Metro public agencies are under fire for not being public enough

  • Article by: PAT DOYLE , Star Tribune
  • Updated: December 15, 2012 - 6:35 PM

Pressure builds for more accountability for Met Council and Airports Commission.

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  • Comments

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bluedevil101Dec. 15, 12 7:08 PM

This has been an ongoing issue for more than 30 years. These folks are accountable to no one and are central planners of the first order. It's time to "de commission" the Met Council and let the elected Legislature exert more control.

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mchristiDec. 16, 1212:32 AM

It's time to have the Met Council elected by the residents of the counties covered by its activity, who would be joined by a few members from local governments. For that matter, it might be time to consider folding the metro counties into a singular elected regional authority. Such an arrangement would better match the governance needs of the region, and reduce needless duplication of basic government infrastructure between the many counties (for example, several county sharif's offices, and the transit police, instead of a metro law enforcement agency).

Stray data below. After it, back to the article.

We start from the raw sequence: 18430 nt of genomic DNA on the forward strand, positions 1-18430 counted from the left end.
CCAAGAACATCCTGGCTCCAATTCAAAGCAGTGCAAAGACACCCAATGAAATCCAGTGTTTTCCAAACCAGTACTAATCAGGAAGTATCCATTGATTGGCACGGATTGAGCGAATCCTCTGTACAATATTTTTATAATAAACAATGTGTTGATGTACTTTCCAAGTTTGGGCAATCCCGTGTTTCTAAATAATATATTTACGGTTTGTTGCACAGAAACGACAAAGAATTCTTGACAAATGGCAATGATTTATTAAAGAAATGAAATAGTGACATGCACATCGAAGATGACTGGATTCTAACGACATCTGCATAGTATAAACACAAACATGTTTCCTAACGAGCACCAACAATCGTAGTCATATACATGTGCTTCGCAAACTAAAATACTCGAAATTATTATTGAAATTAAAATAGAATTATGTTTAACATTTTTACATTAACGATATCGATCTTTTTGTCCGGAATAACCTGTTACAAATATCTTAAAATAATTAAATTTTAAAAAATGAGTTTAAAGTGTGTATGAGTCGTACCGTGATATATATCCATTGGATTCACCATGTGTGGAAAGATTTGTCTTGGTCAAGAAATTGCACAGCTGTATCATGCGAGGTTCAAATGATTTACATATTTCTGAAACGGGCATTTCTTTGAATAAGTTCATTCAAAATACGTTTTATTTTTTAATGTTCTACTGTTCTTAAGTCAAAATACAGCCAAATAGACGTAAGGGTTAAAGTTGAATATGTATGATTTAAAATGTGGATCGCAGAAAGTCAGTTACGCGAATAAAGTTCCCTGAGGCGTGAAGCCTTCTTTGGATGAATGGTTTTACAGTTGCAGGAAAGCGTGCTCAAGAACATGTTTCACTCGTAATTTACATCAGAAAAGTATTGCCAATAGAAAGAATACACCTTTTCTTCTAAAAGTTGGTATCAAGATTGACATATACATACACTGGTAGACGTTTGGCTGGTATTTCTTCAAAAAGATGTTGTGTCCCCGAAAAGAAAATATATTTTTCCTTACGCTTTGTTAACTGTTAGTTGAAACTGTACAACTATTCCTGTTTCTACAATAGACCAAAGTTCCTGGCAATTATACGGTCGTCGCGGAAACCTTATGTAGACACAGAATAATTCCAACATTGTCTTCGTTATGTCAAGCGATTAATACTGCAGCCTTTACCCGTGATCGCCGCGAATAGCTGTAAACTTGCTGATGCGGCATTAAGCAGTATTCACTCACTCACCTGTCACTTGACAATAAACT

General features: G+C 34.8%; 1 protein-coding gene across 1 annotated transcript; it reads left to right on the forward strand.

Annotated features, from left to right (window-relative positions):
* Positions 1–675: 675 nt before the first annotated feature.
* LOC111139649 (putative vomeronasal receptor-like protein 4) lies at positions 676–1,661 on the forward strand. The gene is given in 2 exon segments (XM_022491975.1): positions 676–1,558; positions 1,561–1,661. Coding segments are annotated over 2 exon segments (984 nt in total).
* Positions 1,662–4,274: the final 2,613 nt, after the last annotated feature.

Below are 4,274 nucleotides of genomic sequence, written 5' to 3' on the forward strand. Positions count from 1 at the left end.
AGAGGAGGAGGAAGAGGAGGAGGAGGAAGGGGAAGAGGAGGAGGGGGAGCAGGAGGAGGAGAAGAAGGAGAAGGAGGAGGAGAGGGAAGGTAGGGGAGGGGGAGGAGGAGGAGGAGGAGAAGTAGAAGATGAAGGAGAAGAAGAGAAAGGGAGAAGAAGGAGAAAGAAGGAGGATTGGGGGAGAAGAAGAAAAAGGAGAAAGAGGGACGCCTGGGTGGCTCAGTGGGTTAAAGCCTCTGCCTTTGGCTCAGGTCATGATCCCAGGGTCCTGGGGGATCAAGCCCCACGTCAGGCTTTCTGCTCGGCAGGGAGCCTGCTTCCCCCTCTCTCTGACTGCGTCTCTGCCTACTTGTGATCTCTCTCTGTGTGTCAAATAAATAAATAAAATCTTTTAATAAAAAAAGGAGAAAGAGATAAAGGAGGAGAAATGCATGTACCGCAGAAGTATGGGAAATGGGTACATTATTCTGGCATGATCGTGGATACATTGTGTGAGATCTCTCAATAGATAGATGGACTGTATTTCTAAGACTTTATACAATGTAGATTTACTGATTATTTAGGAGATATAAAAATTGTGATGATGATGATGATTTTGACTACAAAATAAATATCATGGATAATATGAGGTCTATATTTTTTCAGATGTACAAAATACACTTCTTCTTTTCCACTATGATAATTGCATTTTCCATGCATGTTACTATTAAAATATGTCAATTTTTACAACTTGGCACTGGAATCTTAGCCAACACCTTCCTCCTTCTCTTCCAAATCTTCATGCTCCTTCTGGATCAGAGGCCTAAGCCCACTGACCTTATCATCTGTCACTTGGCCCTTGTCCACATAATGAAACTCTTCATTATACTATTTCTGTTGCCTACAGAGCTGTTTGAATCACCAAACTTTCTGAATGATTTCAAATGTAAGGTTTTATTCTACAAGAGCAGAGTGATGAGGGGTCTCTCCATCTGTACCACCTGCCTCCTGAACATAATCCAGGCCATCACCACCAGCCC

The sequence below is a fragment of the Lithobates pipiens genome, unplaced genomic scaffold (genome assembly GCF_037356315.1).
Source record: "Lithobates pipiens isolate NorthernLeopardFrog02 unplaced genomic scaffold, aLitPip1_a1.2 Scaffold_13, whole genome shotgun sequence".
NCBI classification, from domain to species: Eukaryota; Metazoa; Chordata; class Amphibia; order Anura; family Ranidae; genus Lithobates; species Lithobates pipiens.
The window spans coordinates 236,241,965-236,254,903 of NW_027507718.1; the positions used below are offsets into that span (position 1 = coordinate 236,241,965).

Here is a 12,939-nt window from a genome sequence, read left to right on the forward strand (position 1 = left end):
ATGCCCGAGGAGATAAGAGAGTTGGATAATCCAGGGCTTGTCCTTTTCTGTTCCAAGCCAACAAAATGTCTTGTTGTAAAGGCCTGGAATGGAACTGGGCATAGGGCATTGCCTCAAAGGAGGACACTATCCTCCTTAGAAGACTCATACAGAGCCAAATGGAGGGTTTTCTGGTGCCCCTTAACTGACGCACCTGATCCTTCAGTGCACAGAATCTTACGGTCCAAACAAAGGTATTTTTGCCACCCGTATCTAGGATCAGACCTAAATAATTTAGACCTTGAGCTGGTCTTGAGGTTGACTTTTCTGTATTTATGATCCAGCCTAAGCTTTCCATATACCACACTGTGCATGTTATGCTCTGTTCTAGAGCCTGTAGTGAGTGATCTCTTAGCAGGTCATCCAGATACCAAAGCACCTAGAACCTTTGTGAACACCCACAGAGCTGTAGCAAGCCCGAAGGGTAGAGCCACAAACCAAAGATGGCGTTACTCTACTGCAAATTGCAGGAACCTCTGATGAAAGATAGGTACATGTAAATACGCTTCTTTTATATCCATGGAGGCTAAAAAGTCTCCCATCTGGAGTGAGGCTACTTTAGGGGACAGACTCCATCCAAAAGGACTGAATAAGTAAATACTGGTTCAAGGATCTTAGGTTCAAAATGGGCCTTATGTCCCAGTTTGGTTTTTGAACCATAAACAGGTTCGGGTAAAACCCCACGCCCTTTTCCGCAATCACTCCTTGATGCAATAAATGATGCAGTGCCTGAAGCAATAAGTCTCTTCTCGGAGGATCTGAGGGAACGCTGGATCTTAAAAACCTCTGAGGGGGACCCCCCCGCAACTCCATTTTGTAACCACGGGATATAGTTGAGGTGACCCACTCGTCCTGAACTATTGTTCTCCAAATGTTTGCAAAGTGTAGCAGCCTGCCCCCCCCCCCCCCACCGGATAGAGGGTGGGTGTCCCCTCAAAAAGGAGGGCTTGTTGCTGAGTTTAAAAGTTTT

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raleighmamaDec. 16, 1212:53 AM

Dump the Met Council

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rickbmnDec. 16, 12 8:21 AM